The news doesn’t get any better than this: New Mexico recorded zero COVID-related deaths on March 21, the first time the state has done that since October.
And, according to four medical experts representing as many hospital groups in the state, the numbers keep getting better — with the month of March recording 18 or fewer COVID-related deaths through its first 25 days, and 15 single-digit fatality days in that stretch.
There are also far fewer people hospitalized with COVID symptoms — fewer than 200 every day of the month after an average of more than 328 a day in February, 650 per day in January, and 749-947 in December.
On March 22:
• Presbyterian’s 10 facilities across the state had 31 COVID patients hospitalized, with five on ventilators;
• Lovelace reported a daily average of six to eight COVID patients;
• University of New Mexico Hospital and UNM Sandoval Regional Medical Center had fewer than 20 between them; and
• CHRISTUS St. Vincent Regional Medical Center had six, with none on ventilators.
But, with another tier of people eligible to be vaccinated, Lovelace Chief Medical Officer Dr. Vesta Sandoval said, “Supply has been a challenge.”
Experts agreed social-distancing, mask-wearing and other COVID-safe practices are encouraged following vaccination.
“(This is) definitely not the time to back off,” cautioned Presbyterian Healthcare Services Medical Director Dr. Denise Gonzales.
Benefits of wearing a mask “go well beyond COVID,” Gonzales added, noting the miniscule number of flu cases this winter. “It works for all viruses.”
Sixty-eight COVID variants have been identified as being in the state as of January, but none identified as “high consequence,” and none of the Brazil or South Africa variants, noted state Scientific Laboratory Director Mike Edwards in a Human Services Department webinar March 24.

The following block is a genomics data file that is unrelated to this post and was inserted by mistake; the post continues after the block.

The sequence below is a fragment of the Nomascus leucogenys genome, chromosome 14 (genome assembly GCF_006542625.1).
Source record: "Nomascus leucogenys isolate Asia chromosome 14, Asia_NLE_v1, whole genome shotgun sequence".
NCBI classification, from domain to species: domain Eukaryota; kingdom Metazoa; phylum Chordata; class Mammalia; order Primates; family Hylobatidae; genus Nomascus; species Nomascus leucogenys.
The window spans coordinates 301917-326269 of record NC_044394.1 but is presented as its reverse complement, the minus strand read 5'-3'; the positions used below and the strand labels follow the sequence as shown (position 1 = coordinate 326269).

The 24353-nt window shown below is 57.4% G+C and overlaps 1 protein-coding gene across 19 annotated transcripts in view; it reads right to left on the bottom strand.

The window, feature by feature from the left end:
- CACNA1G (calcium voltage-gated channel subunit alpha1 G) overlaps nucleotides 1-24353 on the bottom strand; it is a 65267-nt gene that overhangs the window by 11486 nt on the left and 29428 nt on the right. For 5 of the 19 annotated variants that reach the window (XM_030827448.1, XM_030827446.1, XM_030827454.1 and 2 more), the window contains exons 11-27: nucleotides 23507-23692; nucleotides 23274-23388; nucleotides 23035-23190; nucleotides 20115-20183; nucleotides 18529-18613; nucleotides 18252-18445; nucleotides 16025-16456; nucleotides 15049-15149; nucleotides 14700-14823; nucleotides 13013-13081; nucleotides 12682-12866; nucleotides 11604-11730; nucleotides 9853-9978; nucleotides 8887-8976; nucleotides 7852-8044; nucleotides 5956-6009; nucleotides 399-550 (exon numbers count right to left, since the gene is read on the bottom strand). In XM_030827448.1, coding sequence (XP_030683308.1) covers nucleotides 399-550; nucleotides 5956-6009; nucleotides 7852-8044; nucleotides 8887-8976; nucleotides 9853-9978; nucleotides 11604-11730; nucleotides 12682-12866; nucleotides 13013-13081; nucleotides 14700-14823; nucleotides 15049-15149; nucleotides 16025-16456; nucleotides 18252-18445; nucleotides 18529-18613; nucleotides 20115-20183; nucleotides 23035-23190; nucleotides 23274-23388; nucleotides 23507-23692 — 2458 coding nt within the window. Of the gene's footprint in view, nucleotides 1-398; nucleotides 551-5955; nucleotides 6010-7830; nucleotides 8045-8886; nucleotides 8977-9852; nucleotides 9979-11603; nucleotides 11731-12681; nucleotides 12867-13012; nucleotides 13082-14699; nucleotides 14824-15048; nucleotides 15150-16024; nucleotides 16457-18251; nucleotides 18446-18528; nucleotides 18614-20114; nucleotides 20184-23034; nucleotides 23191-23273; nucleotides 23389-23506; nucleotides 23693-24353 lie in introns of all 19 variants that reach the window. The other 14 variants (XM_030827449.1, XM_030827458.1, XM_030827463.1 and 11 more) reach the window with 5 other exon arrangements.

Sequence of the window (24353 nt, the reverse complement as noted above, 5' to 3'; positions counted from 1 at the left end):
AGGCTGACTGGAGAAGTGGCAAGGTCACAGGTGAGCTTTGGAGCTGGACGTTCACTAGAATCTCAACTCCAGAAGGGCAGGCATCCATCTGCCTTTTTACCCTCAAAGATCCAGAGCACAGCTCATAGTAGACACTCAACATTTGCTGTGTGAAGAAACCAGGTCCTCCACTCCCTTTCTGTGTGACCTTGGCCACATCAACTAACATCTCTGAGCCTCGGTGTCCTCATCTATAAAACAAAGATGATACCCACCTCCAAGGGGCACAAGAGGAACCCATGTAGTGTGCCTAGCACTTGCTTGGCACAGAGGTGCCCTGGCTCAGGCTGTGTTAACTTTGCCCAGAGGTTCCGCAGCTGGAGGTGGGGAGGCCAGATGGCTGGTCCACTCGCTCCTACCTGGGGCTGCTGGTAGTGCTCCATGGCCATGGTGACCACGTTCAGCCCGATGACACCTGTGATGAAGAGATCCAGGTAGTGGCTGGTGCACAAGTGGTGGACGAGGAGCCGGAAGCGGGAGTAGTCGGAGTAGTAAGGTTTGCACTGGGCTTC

The experts said if cases surge after spring break and Easter, their facilities will be prepared.
“We may be wearing masks for a long time,” said Human Services Department Secretary Dr. David Scrase in the HSD webinar.
Sandoval County remains ‘yellow’
The New Mexico Department of Health on Wednesday announced the updated statewide COVID-19 map for the two-week period beginning March 24, with 13 New Mexico counties at the Turquoise Level and 10 at the Green Level, at which there are fewer restrictions on commercial and day-to-day activities amid decreased virus risk.
Ten counties, including Sandoval and Bernalillo, are at the Yellow Level. None is at the Red Level, signifying the highest risk.
And 17 counties advanced to a less-restrictive level since the most recent biweekly map update.
Counties that met both of the health metric thresholds for two consecutive biweekly map updates and may now operate at the Turquoise Level are Catron, De Baca, Hidalgo, Lea, Los Alamos, McKinley, Quay, Roosevelt, San Juan, Santa Fe, Sierra, Socorro and Union.
Green level counties now are Chaves, Colfax, Curry, Eddy, Guadalupe, Lincoln, Mora, Rio Arriba, Taos and Torrance.
State vaccinations by the numbers
The HSD webinar, taking pride in the fact that New Mexico still leads the U.S. in getting shots into arms, provided the following:
• 38.8 percent of New Mexicans ages 16 and older have had at least their first shot, and 24.2 percent are fully vaccinated;
• Of 62,032 educators registered to be vaccinated, 51,405 (82.8 percent) have had at least their first shot and 32.1 percent are fully vaccinated; and
• 116,280 doses are expected to be distributed in the state this week, which includes 12,100 Johnson & Johnson one-shot doses, amounting to close to 20,000 more doses than received in the past week.
Another vaccine on the way
President Biden’s goal of having every adult vaccinated by the end of May took another step forward last week when AstraZeneca said its vaccine was 79 percent effective at preventing any COVID-19 symptoms and 100 percent effective at preventing severe ones, with no safety issues with blood clots, according to the Los Angeles Times.
Results from more than 32,000 tests in the U.S. showed the vaccine 80 percent effective for people ages 65 and over.
Trial results were expected to pave the way for emergency-use authorization in the U.S.; it is already being used in other countries.
Like the Moderna vaccine, a second dose is required after four weeks.